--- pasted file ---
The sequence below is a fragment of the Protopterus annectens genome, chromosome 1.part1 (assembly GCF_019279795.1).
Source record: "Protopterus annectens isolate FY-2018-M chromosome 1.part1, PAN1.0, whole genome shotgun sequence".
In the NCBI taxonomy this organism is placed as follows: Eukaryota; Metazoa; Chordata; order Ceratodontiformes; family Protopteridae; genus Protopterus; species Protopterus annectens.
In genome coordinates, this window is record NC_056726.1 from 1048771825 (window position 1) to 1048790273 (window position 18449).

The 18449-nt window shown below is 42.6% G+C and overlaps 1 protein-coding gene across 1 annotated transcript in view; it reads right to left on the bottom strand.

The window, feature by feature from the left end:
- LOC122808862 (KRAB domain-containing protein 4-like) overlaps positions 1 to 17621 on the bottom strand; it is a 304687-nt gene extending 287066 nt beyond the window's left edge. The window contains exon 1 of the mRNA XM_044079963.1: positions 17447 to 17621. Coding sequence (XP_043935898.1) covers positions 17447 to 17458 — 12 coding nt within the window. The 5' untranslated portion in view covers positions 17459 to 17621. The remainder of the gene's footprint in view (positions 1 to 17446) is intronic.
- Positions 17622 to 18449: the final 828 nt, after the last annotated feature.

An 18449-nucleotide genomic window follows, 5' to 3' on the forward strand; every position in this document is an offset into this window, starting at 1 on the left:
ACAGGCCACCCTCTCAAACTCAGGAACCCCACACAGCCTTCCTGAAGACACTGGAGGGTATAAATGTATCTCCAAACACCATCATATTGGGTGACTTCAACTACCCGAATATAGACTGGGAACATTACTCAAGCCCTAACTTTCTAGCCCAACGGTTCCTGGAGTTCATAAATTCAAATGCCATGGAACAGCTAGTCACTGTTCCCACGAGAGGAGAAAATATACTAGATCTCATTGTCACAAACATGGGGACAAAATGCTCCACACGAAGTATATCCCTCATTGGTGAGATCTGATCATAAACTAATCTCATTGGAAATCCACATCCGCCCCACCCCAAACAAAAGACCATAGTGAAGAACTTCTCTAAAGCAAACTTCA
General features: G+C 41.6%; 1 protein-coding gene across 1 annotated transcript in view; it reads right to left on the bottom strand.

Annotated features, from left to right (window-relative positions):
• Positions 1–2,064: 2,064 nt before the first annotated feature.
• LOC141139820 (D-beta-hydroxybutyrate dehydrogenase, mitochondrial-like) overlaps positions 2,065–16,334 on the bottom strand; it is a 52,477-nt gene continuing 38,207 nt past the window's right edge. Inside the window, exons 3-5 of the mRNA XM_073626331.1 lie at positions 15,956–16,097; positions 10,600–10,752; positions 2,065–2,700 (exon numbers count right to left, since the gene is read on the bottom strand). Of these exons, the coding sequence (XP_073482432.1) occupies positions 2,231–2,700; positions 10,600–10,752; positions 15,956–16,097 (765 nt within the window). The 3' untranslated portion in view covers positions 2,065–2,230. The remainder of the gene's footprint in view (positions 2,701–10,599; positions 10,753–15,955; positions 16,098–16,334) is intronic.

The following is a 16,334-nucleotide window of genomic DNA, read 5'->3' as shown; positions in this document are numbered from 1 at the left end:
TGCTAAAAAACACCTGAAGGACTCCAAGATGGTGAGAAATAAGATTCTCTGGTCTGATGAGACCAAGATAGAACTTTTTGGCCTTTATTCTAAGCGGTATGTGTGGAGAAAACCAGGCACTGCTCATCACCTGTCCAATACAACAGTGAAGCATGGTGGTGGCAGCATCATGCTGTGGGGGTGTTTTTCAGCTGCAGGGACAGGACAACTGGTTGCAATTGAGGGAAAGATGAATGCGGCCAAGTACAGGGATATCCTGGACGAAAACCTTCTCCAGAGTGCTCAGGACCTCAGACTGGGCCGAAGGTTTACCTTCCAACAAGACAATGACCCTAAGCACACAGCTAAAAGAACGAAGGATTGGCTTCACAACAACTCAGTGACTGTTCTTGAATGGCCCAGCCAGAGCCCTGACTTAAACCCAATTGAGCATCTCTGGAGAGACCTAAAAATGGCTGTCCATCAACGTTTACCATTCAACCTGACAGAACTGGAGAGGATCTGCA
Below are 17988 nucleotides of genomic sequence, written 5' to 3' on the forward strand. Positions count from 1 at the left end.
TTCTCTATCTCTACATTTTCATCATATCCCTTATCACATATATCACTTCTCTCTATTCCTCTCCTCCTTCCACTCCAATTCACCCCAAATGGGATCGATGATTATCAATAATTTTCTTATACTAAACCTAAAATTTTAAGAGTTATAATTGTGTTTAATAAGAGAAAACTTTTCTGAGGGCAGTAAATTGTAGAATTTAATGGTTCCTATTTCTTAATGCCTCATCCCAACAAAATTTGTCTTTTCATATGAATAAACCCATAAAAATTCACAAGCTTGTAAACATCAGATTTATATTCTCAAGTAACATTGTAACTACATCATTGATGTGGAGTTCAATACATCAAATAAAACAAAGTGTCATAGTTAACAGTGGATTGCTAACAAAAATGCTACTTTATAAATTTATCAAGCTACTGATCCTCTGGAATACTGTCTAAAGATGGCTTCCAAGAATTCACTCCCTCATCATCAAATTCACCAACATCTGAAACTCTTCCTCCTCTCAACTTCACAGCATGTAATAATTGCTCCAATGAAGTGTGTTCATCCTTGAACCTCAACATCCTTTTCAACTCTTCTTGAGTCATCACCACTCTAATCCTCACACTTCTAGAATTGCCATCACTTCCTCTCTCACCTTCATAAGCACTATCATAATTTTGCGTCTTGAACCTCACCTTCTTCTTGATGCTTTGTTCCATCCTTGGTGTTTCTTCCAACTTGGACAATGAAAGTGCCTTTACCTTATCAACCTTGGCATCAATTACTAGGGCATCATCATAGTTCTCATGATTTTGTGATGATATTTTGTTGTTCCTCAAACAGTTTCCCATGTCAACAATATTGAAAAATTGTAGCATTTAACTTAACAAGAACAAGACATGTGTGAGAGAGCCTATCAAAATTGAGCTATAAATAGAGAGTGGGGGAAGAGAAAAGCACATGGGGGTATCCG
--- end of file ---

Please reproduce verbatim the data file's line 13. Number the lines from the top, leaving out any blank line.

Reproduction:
• Positions 1–2,064: 2,064 nt before the first annotated feature.